Subversion 1.5 Merging Massacres

Recently, I had the opportunity to work with Subversion 1.5 on a medium sized project. Since there were more than 20 developers working on the project with some of them in a different country, there was no other way than to use feature branches extensively. We thought Subversion’s merge tracking would reduce typical merging errors by simplifying the process. But, well, we were wrong.

The sad truth is that few developers know exactly what their revision control system does behind their backs when merging branches. With Subversion prior to 1.5, things were pretty simple and there’s little magic involved. You have to be careful to state the correct revisions and if you don’t, you can still roll back your changes.

With 1.5, as long as everyone plays by the rules and sticks to the basic use cases, everything is fine. But if things go wrong (and they will), you’re really screwed. In a large team, there will always be someone who uses a buggy Subversion client, or someone who accidentally deletes merge properties (there’s often a high stress level before releases). And as soon as this has happened, merges may leave out revisions (or merge revisions twice) and you need in-depth knowledge to repair the damage. In some cases, even rolling back changes on trunk wasn’t enough if someone created a feature branch at the wrong time.

In a project consisting mostly of source files in a compiled language like Java or C#, obvious mistakes typically show up early. If you have lots of HTML, CSS, and XML configuration, or you’re working with an interpreted language, you don’t have this safety net. Your QA department (if you’re lucky enough to have one) will be the first to discover the problems.

So, if you’re a mostly happy Subversion 1.4 user and you’re considering migration to 1.5 or later for merge tracking, then my advice is: Don’t bother. Maybe recent versions fixed some of the problems, but I wouldn’t take chances. You don’t want to spend your nights fixing your source repository.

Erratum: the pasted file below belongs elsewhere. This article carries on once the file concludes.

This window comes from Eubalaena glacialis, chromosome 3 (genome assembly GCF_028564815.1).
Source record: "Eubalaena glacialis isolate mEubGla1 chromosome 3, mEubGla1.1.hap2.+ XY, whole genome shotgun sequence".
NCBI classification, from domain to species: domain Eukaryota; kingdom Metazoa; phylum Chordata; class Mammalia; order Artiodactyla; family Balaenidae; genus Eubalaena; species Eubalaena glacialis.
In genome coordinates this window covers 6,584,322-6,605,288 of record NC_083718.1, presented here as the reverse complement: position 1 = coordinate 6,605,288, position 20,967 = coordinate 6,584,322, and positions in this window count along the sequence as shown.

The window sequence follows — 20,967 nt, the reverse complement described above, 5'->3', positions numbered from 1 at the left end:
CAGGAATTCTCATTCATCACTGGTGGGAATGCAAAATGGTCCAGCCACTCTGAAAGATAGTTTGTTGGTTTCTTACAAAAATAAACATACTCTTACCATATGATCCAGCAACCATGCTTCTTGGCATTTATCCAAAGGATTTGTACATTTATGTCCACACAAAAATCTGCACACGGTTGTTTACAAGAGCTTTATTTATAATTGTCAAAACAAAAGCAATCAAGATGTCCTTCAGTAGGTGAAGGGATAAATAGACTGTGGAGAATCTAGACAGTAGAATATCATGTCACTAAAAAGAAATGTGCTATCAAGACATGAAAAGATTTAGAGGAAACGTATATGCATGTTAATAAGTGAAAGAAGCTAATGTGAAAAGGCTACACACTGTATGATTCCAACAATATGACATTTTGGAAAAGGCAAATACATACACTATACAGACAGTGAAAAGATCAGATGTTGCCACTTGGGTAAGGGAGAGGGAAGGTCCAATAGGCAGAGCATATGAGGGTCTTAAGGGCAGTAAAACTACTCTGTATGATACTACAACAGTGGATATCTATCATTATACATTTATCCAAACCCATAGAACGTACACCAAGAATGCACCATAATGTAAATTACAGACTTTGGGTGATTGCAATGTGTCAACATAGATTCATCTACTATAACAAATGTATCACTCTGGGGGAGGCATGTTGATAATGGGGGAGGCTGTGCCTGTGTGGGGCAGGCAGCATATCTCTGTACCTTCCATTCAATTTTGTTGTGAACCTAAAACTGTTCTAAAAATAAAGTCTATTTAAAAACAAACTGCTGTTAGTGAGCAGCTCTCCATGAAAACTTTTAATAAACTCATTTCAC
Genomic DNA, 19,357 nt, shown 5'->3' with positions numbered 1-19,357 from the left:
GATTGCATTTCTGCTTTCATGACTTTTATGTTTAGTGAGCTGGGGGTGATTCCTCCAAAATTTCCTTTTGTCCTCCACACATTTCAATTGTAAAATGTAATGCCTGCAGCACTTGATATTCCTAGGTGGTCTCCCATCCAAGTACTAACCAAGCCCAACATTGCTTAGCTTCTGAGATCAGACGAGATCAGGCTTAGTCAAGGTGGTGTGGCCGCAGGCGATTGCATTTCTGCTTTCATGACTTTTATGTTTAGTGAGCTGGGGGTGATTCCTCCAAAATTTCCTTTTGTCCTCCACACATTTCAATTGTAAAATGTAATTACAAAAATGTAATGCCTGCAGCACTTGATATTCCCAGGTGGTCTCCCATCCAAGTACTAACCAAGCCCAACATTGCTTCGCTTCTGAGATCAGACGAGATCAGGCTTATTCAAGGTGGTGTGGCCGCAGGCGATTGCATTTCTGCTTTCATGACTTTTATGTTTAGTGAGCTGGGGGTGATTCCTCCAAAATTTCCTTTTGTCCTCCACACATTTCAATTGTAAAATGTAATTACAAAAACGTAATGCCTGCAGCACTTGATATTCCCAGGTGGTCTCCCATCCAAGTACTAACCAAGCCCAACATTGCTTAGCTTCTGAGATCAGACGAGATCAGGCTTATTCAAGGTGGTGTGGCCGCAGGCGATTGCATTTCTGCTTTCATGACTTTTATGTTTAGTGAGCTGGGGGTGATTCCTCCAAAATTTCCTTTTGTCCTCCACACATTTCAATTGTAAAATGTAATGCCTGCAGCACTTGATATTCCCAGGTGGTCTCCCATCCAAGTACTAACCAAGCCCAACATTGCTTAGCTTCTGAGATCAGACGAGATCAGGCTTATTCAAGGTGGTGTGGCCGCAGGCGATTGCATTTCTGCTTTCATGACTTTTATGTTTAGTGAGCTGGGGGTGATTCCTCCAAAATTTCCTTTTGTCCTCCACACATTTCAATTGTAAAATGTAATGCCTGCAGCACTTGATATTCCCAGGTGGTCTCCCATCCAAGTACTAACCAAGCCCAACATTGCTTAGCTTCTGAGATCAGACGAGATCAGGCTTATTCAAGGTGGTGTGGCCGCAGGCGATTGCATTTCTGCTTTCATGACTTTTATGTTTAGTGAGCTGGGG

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5 Responses to Subversion 1.5 Merging Massacres

  1. panzi says:

    Hm, would this have been more easy using mercurial or git? After all, those VCSs are built around merging.

  2. mafr says:

    I can imagine their implementation of merge tracking is more mature and would have caused fewer problems from the technical side. However, we were on an extremely tight schedule, so we couldn’t switch to a VCS that most developers never had used before. In this situation, even switching to Subversion 1.5 was a big step.

    Apart from that, there’s still better tool support for Subversion and we needed tools for Windows, Linux, and Mac.

  3. Matt Doar says:

    This post would be more helpful if it included some specific details (“buggy client” – which one?). People deleted merge properties, really? Well, I guess a precommit hook could check for that. It just seems a bit of a broad brush statement to say “don’t bother upgrading from 1.4 to 1.5”.

  4. mafr says:

    We had a pre-commit hook in place to lock out clients that didn’t provide the “mergeinfo” capability. Unfortunately, we were forced to disable it because a widely deployed client (I think it was a slightly outdated version of the Subversive Eclipse plugin) didn’t send mergeinfo although it did create merge properties. After that, a couple of people merged using older clients and the damage was done. The automatic reintegration didn’t work reliably anymore. Some people got desparate and cleared merge properties manually.

    My point is that if you decide to switch to 1.5, you should be a lot more careful than we were. Make sure all your svn clients are compatible and educate your developers. In my opinion, the upgrade from 1.4 to 1.5 more trouble than it’s worth. Developing software on a tight schedule is hard enough, you can’t waste time struggling with your revision control system.

  5. cjlee112 says:

    I don’t want to sound smug, but these things are dead easy in git. I am busy branching, merging, rebasing all the live-long-day with all my fellow Pygr developers, and am happy as a clam every minute of it. I myself usually have 5 or 6 experimental branches going at any one moment, and so do most of the other people on our team, and we never need to give a moment’s thought to whether “we’ll be able to merge our branches cleanly”. Git works so well!

    — Chris

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